I have a presentation I sometimes give about Monopoly being a terrible game1.
I usually end it by pointing the audience to Monopoly Deal, which I introduce it as
“the only Monopoly edition you can enjoy”.
The advantages are obvious:
Much shorter game length.
No dice rolls.
Even if you lose badly on luck, you’ve only lost 15 minutes. While it is better than Monopoly, that isn’t to say it is a well designed game (6.3 on BoardGameGeek).
The one major dent in the otherwise decent game is the “Deal Breaker” card, which breaks the game. I’ve house-ruled the game
since forever to keep the card out of the game, since it breaks the most important rule of game design:
Deal Breaker stops people from doing that. How? Read on.
A lot of metagaming discussion with friends resulted in the following observations:
The Deal Breaker is a very powerful card (It takes you 1/3rd of the way to a victory).
You can assume the single Deal Breaker card to be worth a complete set.
The best use of such a card is to win the game. Using it earlier means giving other players a chance to drag you down from 2->1 set. But if you use it to win the game, the game ends immediately.
Hence, Deal Breaker will always end up being the last card of the game.
If you are playing a game with the Deal Breaker card, you’d want to save it till the very end, and win the game with it. The only possible case for not winning is the other player having a “Just Say No” card, and playing it on the Deal Breaker to negate your move.
Ergo, the metagame converges to the following:
Any game with Deal Breaker will end up having the Deal Breaker as the last turn.
The only way to prevent someone else from winning with the Deal Breaker is to play a Just Say No on the Deal Breaker.
If you have a Just Say No card, you must save it till the end of the game for the Deal Breaker.
There are 2 Deal Breakers, and 3 Just Say Nos in the game. However, considering a single Deal Breaker is enough to win the game, and the chances of you getting a second of either card are fairly small - both the Deal Breaker and Just Say No cards will end up getting hoarded for the endgame.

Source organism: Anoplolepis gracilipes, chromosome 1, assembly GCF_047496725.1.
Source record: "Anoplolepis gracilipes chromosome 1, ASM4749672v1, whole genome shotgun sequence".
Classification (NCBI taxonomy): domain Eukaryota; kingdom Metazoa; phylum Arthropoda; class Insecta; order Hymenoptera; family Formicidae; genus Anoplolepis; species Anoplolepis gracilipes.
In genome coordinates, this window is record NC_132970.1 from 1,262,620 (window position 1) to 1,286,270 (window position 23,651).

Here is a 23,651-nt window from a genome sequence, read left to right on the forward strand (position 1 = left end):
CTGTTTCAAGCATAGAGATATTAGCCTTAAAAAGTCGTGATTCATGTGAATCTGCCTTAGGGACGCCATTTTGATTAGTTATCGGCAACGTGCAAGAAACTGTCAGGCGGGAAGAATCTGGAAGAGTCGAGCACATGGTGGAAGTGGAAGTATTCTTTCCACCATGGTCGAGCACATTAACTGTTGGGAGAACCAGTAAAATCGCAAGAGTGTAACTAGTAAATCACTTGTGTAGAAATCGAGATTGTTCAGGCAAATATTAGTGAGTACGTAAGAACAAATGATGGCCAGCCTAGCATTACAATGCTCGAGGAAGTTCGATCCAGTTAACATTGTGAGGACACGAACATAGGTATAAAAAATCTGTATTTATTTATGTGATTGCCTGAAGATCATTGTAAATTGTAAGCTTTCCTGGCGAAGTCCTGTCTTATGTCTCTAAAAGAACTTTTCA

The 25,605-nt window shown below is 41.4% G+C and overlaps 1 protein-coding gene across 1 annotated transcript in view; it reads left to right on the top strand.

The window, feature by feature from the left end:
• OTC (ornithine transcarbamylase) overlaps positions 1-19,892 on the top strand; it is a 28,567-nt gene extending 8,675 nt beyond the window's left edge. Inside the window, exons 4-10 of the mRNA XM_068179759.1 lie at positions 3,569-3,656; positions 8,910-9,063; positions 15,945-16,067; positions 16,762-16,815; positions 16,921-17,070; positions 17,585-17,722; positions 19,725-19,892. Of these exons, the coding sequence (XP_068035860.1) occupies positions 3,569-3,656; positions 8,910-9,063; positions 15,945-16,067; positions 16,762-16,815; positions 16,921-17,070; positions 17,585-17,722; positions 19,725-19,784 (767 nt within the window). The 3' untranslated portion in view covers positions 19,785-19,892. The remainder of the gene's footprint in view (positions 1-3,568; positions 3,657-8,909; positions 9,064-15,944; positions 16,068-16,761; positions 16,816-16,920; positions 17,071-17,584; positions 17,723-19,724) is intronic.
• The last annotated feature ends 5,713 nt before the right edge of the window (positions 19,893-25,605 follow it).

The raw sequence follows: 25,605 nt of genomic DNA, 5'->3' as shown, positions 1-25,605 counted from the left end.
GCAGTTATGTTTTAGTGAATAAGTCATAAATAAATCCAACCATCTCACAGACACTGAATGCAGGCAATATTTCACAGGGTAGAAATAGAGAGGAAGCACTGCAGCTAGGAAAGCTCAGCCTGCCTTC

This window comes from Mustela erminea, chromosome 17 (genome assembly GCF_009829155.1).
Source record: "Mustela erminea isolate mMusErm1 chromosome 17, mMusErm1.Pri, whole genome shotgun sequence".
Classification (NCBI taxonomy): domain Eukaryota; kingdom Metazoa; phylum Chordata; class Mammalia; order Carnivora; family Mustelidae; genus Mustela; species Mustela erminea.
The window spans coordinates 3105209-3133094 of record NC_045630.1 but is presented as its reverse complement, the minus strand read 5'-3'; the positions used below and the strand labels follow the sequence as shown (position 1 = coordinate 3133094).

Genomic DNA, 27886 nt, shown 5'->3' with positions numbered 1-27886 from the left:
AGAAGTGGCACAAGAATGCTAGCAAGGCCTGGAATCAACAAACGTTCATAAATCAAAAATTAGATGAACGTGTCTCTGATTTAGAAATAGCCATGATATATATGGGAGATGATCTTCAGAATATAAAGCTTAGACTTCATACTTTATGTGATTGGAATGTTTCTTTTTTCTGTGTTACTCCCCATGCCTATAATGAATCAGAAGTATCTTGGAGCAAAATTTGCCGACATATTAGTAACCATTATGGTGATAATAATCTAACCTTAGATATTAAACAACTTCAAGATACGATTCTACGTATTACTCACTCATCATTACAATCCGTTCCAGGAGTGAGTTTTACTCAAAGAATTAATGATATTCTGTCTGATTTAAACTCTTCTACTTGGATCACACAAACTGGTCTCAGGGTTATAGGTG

What this results in is something that breaks the fundamental rule of game design:
Players are disincentivized from playing the Just Say No card.
As any Exploding Kittens player can confirm, playing a Just Say No card is one of the coolest moves in the game. It lets you stick it to the player who dares ask you for 8M3 rent. It lets you pretend you’re counting your money, and then pull out a trump card and feel awesome! By disincentivizing players from playing the coolest card in the game, the Deal Breaker card makes things less fun. And that breaks our “rule of fun”.
In fact, the mere existence of a Deal Breaker card changes the equation. Note that there may be cases where you lose with a Just Say No card because you were hoarding it for the eventual Deal Breaker (which might never come). Someone asks you for 4M rent, and you have to pay up despite having a Just Say No card, because you must save the damn card for when someone steals your set. There are a few rare exceptions, but the Deal Breaker creates too many plays where not playing the Just Say No is indeed the correct move.
So here is the more interesting corollary observation:
The mere existence of the Deal Breaker card breaks the game by making the Just Say No card unplayable and worthless.4
Hence, if you’re playing Monopoly Deal, please house-rule the Deal Breaker card and make it easier for everyone. Two easy ways are:
Remove the card from the game entirely.
Reduce the power of the game to be same as a Forced Deal, except let it break a set.
I have the slides here, but they don’t stand well on their own. ↩
Any game that eliminates players from the game breaks this rule. Popular examples are Monopoly and Mafia/Werewolf. Also see this amazing post on the biggest mistake that Guillotine makes (The “Callous Guard” card). ↩
We decided Deal Breaker might make sense in 6+ player games with many more cards, where it might help even the playing grounds a bit for a losing player (much more likely) instead of helping the almost-winning-player score a victory. ↩